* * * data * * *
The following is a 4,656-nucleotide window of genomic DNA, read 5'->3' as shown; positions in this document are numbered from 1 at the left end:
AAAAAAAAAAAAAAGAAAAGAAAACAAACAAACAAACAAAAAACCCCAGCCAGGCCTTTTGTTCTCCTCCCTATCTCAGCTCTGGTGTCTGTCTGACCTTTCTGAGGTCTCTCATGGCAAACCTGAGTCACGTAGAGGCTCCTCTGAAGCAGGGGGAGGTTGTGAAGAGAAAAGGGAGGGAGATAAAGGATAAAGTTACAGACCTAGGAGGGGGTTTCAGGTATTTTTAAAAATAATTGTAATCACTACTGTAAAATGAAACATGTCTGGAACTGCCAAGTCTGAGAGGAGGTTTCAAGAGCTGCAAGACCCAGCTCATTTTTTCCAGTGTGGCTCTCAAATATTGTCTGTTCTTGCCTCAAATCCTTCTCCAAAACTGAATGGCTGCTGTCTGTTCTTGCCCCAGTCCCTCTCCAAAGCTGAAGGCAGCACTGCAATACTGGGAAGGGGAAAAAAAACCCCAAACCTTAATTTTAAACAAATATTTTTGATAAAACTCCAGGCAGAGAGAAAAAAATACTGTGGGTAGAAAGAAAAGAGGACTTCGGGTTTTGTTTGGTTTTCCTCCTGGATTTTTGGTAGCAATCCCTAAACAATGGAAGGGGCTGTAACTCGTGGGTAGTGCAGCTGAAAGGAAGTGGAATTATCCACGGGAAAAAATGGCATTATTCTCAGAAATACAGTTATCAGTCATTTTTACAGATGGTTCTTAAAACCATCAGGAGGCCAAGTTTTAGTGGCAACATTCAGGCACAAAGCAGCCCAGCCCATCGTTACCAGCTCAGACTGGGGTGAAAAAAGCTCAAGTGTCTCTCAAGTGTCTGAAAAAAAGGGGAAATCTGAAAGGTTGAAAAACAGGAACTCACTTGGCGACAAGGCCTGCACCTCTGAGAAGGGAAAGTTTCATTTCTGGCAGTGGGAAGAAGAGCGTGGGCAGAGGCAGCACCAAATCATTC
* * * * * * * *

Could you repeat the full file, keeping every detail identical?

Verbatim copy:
The following is a 4,656-nucleotide window of genomic DNA, read 5'->3' as shown; positions in this document are numbered from 1 at the left end:
AAAAAAAAAAAAAAGAAAAGAAAACAAACAAACAAACAAAAAACCCCAGCCAGGCCTTTTGTTCTCCTCCCTATCTCAGCTCTGGTGTCTGTCTGACCTTTCTGAGGTCTCTCATGGCAAACCTGAGTCACGTAGAGGCTCCTCTGAAGCAGGGGGAGGTTGTGAAGAGAAAAGGGAGGGAGATAAAGGATAAAGTTACAGACCTAGGAGGGGGTTTCAGGTATTTTTAAAAATAATTGTAATCACTACTGTAAAATGAAACATGTCTGGAACTGCCAAGTCTGAGAGGAGGTTTCAAGAGCTGCAAGACCCAGCTCATTTTTTCCAGTGTGGCTCTCAAATATTGTCTGTTCTTGCCTCAAATCCTTCTCCAAAACTGAATGGCTGCTGTCTGTTCTTGCCCCAGTCCCTCTCCAAAGCTGAAGGCAGCACTGCAATACTGGGAAGGGGAAAAAAAACCCCAAACCTTAATTTTAAACAAATATTTTTGATAAAACTCCAGGCAGAGAGAAAAAAATACTGTGGGTAGAAAGAAAAGAGGACTTCGGGTTTTGTTTGGTTTTCCTCCTGGATTTTTGGTAGCAATCCCTAAACAATGGAAGGGGCTGTAACTCGTGGGTAGTGCAGCTGAAAGGAAGTGGAATTATCCACGGGAAAAAATGGCATTATTCTCAGAAATACAGTTATCAGTCATTTTTACAGATGGTTCTTAAAACCATCAGGAGGCCAAGTTTTAGTGGCAACATTCAGGCACAAAGCAGCCCAGCCCATCGTTACCAGCTCAGACTGGGGTGAAAAAAGCTCAAGTGTCTCTCAAGTGTCTGAAAAAAAGGGGAAATCTGAAAGGTTGAAAAACAGGAACTCACTTGGCGACAAGGCCTGCACCTCTGAGAAGGGAAAGTTTCATTTCTGGCAGTGGGAAGAAGAGCGTGGGCAGAGGCAGCACCAAATCATTC